But for a long time there were no lasers that could produce light in a sufficiently short-wave spectral range. “For pulses with a duration of less than a femtosecond, you need extremely ultraviolet laser light,” explains award winner Ferenc Kraus from the Max Planck Institute for Quantum Optics in Garching. “To generate even shorter pulses, there is no way around X-ray light.” Until the achievements of the three Nobel Prize winners, it was therefore impossible to trace the movements of electrons - there was no tool or measuring instrument for this. What exactly happens during quantum jumps and ionization in the atomic shell and how this differs for different elements and molecules remained unclear.

(Video: Max Planck Society)

Laser bombardment of noble gas atoms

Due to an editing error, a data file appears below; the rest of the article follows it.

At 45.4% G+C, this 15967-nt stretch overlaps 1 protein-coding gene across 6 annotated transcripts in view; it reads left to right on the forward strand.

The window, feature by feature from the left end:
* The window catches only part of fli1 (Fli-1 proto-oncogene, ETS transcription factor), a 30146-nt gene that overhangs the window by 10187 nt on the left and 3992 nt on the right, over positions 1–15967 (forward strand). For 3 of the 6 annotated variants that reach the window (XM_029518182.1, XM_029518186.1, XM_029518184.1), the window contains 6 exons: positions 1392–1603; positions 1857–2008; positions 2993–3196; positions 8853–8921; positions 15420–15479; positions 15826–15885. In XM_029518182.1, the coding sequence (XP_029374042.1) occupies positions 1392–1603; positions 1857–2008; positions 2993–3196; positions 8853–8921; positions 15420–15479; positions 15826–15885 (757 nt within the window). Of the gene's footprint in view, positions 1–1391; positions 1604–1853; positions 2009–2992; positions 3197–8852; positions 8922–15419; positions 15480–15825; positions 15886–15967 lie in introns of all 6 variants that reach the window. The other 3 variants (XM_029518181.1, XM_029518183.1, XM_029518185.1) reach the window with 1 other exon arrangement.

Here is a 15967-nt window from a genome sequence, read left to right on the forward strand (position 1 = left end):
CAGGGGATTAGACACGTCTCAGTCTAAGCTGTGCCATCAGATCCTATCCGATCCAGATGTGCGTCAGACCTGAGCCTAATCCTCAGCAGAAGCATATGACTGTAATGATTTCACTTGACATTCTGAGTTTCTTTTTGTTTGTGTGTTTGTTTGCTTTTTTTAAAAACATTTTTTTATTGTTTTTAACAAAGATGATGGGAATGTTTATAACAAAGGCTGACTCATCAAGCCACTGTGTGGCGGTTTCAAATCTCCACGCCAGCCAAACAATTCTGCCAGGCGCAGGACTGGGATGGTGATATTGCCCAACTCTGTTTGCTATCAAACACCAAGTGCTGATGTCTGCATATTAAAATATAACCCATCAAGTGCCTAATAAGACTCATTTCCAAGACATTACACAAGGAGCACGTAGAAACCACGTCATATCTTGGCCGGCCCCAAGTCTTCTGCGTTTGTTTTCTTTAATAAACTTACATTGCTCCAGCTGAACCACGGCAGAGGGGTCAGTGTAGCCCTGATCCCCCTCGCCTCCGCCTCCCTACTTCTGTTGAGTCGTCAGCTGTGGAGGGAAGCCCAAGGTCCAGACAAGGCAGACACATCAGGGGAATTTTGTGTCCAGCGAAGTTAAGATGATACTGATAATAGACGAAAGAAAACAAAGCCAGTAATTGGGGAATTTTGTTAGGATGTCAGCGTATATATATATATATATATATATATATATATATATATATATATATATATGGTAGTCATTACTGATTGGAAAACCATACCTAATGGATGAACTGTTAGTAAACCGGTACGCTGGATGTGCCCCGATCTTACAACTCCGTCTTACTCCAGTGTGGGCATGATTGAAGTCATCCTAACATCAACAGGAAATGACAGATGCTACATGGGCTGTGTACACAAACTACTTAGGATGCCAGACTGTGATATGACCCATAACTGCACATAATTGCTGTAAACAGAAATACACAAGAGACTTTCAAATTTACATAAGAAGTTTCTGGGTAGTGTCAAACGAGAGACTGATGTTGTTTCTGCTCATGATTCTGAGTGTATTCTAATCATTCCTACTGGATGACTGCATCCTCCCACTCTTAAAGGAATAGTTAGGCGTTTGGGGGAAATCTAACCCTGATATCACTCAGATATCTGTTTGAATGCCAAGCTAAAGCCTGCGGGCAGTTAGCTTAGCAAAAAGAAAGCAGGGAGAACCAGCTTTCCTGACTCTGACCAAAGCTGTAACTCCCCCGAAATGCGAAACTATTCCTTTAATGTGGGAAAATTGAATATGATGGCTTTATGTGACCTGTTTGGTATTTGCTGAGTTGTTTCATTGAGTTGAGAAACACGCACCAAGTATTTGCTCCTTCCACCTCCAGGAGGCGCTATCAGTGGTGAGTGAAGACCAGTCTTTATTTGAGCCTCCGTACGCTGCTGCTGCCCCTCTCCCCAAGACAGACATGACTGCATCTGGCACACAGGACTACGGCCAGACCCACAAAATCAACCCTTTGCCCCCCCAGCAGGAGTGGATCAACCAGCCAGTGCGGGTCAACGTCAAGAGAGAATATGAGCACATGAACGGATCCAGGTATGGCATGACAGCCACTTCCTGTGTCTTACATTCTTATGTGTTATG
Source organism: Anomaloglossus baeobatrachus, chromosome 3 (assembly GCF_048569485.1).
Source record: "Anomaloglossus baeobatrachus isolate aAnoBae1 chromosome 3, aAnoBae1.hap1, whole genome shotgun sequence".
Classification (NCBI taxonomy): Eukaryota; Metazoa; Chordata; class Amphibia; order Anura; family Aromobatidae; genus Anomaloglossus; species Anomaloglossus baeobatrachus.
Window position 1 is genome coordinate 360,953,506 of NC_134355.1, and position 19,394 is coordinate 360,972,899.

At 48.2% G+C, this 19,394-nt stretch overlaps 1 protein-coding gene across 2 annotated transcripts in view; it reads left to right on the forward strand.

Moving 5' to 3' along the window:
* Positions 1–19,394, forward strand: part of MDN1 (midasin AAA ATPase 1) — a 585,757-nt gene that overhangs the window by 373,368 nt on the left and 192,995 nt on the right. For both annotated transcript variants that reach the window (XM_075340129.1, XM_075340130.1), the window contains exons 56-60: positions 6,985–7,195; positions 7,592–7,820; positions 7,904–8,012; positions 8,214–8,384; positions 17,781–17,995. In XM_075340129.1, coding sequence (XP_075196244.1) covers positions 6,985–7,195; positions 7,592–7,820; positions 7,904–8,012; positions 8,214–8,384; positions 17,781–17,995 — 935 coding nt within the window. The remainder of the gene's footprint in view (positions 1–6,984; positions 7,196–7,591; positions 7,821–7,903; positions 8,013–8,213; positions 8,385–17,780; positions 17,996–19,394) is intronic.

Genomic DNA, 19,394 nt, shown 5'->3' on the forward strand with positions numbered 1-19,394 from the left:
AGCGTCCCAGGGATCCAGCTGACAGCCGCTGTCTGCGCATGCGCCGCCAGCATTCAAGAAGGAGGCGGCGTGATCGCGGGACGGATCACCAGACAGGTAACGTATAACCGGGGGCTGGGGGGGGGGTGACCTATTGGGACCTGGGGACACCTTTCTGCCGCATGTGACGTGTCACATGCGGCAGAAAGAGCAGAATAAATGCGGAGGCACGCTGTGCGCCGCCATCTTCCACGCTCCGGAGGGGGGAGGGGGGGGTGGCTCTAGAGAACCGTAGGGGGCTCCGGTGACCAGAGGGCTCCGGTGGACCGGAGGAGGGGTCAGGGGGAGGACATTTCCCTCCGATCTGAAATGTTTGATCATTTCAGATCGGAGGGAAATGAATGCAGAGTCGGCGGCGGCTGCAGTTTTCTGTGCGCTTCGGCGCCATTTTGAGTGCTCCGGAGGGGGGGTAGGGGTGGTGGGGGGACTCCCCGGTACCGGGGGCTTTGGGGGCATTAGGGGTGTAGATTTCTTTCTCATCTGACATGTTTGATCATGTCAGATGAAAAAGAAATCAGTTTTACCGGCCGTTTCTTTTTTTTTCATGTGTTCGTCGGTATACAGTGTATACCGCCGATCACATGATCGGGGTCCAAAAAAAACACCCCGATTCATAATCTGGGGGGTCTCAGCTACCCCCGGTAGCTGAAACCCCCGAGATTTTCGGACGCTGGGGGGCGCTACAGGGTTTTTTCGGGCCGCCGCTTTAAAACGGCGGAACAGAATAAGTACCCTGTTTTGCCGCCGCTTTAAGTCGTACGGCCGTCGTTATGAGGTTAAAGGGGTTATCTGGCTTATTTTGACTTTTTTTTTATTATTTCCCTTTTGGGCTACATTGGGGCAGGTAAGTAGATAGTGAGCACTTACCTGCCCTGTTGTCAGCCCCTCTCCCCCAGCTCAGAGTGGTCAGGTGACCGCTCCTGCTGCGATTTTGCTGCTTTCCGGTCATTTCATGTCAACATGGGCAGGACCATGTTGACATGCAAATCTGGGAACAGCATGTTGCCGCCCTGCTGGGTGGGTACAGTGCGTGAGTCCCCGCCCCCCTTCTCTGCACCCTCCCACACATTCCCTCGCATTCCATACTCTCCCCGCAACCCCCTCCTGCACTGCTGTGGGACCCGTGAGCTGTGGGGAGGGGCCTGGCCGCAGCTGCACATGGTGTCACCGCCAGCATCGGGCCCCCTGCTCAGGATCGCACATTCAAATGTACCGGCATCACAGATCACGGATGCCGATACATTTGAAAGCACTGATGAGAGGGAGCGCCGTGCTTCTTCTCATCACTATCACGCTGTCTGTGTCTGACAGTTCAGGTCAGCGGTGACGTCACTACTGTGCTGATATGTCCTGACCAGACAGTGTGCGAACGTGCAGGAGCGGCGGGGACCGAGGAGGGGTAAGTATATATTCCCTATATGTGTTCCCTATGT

Anne L'Huillier from Lund University and her team took the first step toward solving this problem in 1987 in a laser experiment with noble gases. They found that when an intense infrared laser beam shines through a cloud of noble gas atoms, a variety of frequency “overtones” are created. The emission intensity of these overtones initially increased, but then remained the same over a relatively wide frequency range and then fell steeply. Through theoretical calculations and models, L'Huillier and her colleagues provided an explanation for these so-called "higher harmonics". According to this, the laser bombardment first causes ionization of the noble gas atoms - an electron is released. However, as soon as the phase of the laser field changes, the electron reverses and recombines with the atom. A short-wave, high-energy X-ray or extreme UV photon is released. Because this process repeats itself several times, these photons are released at short, regular intervals. For the first time, this opened up a way to generate regular, standardized light pulses at extremely short intervals - the basis for attosecond laser measurements.